Peacocks of Hobart

One of the storied families of greater Maple Valley are the Peacocks of Hobart. In this photo from the late 1890s, the Peacock family pose in front of the home they built in 1889.

Charles and Ellen were born in England in 1851, married at age 20, and immigrated to the U.S. by way of Canada. The family grew to include five boys and two girls.

Charles worked at the coal mine of Franklin in the mid-1880s, saving enough money to buy 200 acres of land in Hobart for $4 per acre. He purchased the land in Section 1 from the Northern Pacific Railroad, part of the land grant of odd-numbered sections, which induced construction of a railroad to the Puget Sound.

Through toil and tears the Peacocks converted their acreage to farmland, no small task where old growth stumps were often more than 10 feet across. According to Hubert Peacock, “It took my grandfather and his three oldest boys two weeks of hard labor to create a spot large enough to start building the house.”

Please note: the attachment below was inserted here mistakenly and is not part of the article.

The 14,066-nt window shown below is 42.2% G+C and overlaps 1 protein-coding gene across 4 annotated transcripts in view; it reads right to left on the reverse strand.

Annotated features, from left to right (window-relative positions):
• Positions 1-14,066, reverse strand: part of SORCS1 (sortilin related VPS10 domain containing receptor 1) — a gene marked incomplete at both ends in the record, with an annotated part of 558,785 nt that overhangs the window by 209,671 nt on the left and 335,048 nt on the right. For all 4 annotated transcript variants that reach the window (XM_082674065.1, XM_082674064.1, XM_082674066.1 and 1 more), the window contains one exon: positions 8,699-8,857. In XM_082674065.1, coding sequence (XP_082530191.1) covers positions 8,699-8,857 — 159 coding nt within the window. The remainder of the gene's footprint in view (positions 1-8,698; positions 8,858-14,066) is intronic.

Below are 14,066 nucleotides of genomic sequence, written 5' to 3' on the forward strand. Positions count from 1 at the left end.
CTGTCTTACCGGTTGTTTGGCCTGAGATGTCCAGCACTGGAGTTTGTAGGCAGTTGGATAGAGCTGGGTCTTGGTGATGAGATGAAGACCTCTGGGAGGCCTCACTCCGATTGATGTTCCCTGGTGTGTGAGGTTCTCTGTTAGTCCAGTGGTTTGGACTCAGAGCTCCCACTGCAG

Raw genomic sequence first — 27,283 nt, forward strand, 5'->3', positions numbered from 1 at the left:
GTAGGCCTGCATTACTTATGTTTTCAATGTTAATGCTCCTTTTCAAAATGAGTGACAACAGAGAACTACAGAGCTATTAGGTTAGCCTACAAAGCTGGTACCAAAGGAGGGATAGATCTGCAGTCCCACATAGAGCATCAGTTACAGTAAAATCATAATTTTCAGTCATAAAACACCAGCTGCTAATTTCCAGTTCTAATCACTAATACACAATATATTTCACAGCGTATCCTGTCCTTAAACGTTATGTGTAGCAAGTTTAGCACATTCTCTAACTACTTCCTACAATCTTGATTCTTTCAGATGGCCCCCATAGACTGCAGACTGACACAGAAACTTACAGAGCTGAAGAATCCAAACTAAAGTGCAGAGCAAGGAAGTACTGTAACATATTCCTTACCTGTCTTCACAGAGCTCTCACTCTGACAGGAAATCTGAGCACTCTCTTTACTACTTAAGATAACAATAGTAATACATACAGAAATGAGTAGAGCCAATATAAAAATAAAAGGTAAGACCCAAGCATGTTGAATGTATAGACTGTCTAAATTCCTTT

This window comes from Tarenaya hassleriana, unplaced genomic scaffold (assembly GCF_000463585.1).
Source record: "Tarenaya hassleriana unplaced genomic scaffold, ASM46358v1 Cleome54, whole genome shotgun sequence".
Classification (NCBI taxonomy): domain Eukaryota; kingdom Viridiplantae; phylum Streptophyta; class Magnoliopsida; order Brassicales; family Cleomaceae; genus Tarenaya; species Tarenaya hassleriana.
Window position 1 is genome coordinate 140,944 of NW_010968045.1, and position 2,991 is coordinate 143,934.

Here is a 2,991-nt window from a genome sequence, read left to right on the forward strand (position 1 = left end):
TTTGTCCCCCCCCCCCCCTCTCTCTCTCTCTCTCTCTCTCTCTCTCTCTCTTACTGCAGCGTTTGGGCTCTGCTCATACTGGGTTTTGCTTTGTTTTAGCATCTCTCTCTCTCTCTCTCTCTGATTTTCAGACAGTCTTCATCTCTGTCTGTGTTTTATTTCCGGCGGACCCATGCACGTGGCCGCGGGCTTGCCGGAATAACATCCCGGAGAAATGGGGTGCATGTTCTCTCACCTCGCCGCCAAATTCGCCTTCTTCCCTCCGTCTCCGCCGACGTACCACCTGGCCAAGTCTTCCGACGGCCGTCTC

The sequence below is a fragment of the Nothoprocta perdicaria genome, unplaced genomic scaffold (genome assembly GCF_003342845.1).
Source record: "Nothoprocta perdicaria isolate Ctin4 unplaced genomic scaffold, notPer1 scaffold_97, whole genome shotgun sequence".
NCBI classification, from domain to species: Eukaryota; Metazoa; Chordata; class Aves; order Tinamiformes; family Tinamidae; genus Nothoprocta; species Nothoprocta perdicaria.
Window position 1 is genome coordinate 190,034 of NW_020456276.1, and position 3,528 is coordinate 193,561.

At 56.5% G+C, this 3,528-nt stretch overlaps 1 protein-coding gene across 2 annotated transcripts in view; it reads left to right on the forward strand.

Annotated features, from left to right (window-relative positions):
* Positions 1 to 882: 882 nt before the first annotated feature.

A barn was added in 1899, sometime after this photo was taken. In 1892 the Columbia & Puget Sound purchased a 60-foot right-of-way from the family for $400, in order to build the rail line to Taylor. In time a rail platform was developed and the Peacock farm became one of several stop along the railroad to Maple Valley.

Charles’ son, Bill Peacock, ran a dance hall in the barn on his portion of the original property during the late 30s and early 40s, attracting dancers from as far away as Seattle. A grandson, Hubert, operated a dairy farm on the property from 1936-1963, then switched to raising beef cattle.

In 1952, Hubert and his wife Marian built their own dance hall nick-named Peacock’s Roost where square dances were held every Saturday night. Over time most of the 200 acres was sold, yet today Dick Peacock, great-grandson of Charles and Ellen maintains 30 acres of the old homestead. Fittingly for this founding family, Dick Peacock is President of the Maple Valley Historical Society.

This photo number 2014.4.22.1 come courtesy of MVHS and the Washington State Historical Society. Next week, more about the Peacock whistle stop on the rail line.